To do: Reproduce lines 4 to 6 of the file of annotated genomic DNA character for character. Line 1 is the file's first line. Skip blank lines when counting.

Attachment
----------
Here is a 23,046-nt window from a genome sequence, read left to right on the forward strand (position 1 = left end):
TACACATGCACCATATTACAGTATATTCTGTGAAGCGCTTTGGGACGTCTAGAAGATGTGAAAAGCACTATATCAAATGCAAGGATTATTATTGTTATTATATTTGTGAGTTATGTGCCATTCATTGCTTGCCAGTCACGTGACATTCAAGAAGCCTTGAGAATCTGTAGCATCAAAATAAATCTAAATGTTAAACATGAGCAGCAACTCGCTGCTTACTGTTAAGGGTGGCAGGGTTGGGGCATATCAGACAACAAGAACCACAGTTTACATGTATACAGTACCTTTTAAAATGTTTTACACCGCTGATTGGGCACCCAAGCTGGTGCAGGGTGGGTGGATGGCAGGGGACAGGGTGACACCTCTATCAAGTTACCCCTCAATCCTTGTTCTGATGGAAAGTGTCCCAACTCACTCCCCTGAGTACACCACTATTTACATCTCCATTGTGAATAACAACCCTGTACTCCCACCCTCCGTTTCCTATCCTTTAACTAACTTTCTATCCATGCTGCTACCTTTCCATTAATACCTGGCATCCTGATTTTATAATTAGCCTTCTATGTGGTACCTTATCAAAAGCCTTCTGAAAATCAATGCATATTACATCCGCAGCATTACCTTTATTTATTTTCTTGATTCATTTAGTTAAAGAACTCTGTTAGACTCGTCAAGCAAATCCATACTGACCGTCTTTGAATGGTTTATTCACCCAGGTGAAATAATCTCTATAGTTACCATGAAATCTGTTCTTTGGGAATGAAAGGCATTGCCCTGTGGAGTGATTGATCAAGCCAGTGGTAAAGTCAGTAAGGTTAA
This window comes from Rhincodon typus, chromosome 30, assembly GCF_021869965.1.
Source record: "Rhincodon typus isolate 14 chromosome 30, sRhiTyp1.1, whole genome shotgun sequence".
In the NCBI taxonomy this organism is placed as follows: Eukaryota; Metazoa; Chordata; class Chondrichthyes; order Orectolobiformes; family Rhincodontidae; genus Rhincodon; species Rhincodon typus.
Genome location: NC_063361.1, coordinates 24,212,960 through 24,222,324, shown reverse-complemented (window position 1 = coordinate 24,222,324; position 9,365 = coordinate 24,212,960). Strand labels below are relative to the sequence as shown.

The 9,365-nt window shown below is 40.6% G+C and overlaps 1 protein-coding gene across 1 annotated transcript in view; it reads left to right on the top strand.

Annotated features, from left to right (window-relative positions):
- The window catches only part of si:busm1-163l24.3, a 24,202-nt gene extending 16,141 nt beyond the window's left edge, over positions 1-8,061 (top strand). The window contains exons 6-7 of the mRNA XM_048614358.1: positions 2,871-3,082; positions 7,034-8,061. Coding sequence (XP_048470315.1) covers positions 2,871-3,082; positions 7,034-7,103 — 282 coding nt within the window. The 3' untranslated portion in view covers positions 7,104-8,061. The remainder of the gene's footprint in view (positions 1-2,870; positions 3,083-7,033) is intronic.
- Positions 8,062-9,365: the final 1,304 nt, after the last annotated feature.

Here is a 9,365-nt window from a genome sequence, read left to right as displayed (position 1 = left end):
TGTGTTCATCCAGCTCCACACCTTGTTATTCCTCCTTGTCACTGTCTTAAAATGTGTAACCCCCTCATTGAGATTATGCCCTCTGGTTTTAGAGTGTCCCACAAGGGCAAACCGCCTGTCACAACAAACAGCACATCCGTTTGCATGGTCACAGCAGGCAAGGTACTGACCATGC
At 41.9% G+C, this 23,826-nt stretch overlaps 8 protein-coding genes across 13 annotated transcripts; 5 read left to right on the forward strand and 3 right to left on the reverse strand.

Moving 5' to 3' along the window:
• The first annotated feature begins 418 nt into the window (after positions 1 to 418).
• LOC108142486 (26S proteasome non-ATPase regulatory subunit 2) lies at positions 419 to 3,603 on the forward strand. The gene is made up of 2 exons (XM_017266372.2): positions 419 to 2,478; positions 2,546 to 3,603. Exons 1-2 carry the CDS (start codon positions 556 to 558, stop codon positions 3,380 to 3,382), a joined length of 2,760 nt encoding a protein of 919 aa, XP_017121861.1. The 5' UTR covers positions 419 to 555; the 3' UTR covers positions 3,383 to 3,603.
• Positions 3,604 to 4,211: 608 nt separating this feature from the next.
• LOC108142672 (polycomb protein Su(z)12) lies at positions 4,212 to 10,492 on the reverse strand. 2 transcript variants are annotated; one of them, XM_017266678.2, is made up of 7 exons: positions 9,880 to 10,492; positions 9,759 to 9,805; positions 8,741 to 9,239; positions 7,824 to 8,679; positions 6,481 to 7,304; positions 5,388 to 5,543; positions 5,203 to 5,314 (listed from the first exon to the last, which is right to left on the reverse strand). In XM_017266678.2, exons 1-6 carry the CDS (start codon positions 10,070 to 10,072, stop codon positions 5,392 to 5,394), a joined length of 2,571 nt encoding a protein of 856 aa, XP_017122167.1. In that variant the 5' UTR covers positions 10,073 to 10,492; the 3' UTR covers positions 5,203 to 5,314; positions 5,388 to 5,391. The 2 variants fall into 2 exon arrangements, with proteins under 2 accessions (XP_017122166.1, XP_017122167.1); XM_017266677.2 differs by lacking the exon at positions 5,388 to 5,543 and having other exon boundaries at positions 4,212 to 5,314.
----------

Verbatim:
Source record: "Rhincodon typus isolate 14 chromosome 30, sRhiTyp1.1, whole genome shotgun sequence".
In the NCBI taxonomy this organism is placed as follows: Eukaryota; Metazoa; Chordata; class Chondrichthyes; order Orectolobiformes; family Rhincodontidae; genus Rhincodon; species Rhincodon typus.
Genome location: NC_063361.1, coordinates 24,212,960 through 24,222,324, shown reverse-complemented (window position 1 = coordinate 24,222,324; position 9,365 = coordinate 24,212,960). Strand labels below are relative to the sequence as shown.